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Grade
12

 

He threw with all his might, but the third stone came skipping back. He threw in anger, yelling for the stone to listen, to leave, but the third stone skipped back. He threw in frustrated amazement, getting distracted with the sun and the clouds, but the third stone still skipped back and landed by his feet. Looking down, this little boy knew he couldn’t get what he wanted. He wanted the rock, the rough rock that sweat green lake water, to leave. He wanted it to belong to the water. He wanted it to sink, sink beneath sunlight, sink beneath fish, sink beneath sand. Sometimes this little boy wanted to sink beneath sand, but little boys don’t usually get what they want, especially this one.

 

I guess you could say this summer was strange: strange as in completely alien, not as in something new and scary. This summer was hot and sticky, unpleasant and gray. This little boy’s family went away. They went to what they called the “country,” which was just a fancy way of saying they were going to live somewhere fancy in the summer. This little boy knew his sweater vests were strange. Eight year olds didn’t usually like what he liked. He was strange, strange because he was different, so by default scary, but he thought he was strange because he was an alien.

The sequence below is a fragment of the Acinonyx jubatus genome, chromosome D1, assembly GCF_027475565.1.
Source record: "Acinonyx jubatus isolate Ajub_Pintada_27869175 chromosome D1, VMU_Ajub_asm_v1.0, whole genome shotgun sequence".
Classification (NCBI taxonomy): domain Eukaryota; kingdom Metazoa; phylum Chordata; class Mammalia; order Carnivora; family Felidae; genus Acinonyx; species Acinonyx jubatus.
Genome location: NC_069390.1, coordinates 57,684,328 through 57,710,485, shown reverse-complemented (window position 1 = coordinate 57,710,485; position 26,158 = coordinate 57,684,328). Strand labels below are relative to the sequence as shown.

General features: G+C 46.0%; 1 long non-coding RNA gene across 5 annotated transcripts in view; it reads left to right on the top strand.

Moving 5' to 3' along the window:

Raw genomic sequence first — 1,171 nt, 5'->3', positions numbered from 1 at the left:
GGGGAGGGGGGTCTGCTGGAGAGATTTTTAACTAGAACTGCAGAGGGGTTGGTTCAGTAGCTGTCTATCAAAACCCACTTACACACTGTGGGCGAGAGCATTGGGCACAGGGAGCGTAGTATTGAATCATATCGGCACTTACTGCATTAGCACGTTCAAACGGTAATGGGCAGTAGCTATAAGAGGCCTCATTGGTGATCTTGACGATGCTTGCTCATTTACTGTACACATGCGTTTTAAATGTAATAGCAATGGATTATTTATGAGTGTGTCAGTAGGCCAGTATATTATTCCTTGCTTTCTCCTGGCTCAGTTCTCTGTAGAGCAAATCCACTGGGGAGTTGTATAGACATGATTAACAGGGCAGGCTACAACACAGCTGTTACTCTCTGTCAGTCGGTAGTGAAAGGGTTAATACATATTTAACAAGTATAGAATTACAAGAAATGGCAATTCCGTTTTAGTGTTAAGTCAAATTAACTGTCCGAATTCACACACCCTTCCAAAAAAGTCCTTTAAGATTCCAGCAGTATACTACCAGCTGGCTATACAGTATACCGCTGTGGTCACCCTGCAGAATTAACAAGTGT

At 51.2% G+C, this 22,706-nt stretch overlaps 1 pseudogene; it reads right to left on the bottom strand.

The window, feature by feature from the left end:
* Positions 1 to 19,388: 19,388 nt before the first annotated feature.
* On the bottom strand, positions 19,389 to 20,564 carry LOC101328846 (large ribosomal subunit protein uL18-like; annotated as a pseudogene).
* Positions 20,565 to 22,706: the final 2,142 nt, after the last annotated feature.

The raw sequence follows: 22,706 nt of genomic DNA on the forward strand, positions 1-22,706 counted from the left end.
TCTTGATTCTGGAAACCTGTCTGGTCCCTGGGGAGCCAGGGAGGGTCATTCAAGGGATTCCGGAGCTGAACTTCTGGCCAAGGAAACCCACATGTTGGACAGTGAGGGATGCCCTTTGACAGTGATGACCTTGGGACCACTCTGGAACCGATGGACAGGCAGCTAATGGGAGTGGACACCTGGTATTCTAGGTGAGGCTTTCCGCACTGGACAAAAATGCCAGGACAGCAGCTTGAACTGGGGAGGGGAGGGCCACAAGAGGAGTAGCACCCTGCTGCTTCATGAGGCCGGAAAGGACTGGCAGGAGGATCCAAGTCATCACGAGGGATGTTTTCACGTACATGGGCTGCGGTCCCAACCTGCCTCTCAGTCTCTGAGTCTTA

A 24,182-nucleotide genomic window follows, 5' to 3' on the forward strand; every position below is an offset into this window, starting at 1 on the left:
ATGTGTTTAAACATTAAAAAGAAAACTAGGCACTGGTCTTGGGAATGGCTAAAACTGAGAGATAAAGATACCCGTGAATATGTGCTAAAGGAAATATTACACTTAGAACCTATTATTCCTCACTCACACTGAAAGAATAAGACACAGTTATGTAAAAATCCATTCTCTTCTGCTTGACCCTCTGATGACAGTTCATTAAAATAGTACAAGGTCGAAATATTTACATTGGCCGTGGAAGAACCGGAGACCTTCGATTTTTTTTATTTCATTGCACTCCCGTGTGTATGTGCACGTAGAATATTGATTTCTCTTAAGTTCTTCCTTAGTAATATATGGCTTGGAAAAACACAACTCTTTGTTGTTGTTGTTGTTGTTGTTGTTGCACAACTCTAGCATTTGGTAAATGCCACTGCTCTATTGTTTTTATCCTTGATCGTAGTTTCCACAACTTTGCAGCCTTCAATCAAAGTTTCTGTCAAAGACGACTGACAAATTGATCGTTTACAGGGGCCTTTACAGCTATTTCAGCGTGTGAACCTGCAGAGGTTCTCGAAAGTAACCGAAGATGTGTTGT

He wasn’t ugly. He was fastidious, and appreciated aesthetically pleasing things. He was a combed hair type of boy. He liked books and fine dining, and he liked being alone in the country, or the fancy place with trees. He wasn’t teased anywhere he went. People knew who he was. For all eight years of his life, people always knew who is was. He had fancy parents who did fancy things and he had a fancy sister who was unanimously fancied. He was a fancy kid. Eight fancy years he lived, and this inherent fancy, helped this little boy survive, survive school and survive himself.

 

Thinking was kind of his thing. He wasn’t really into sports or sciences and he wasn’t into television or typing. But he liked thinking. He liked thinking to make a drawing and thinking to invent. But he didn’t know if he was a talented thinker. His parents told him all his thinks were lovely and his teachers told him all his thinks were delightful. But he didn’t know if he believed them. Part of this little boy didn’t want to believe them, and part of him feared that if they were lying, his work wasn’t lovely or delightful, which would mean he wasn’t a lovely or delightful little boy.

 

His room in his family’s country house was bizarrely shaped. The ceilings were low and the corners were sharp and everything seemed short. This little boy felt like a giant in this room and he loved that. This little boy usually felt quite small. He never felt invisible, just small, like as if his silence made him an observer to people much older, much more experienced at living than him. He never felt out of place, just small, like as if his clothes should be baggier and his hands should be smaller.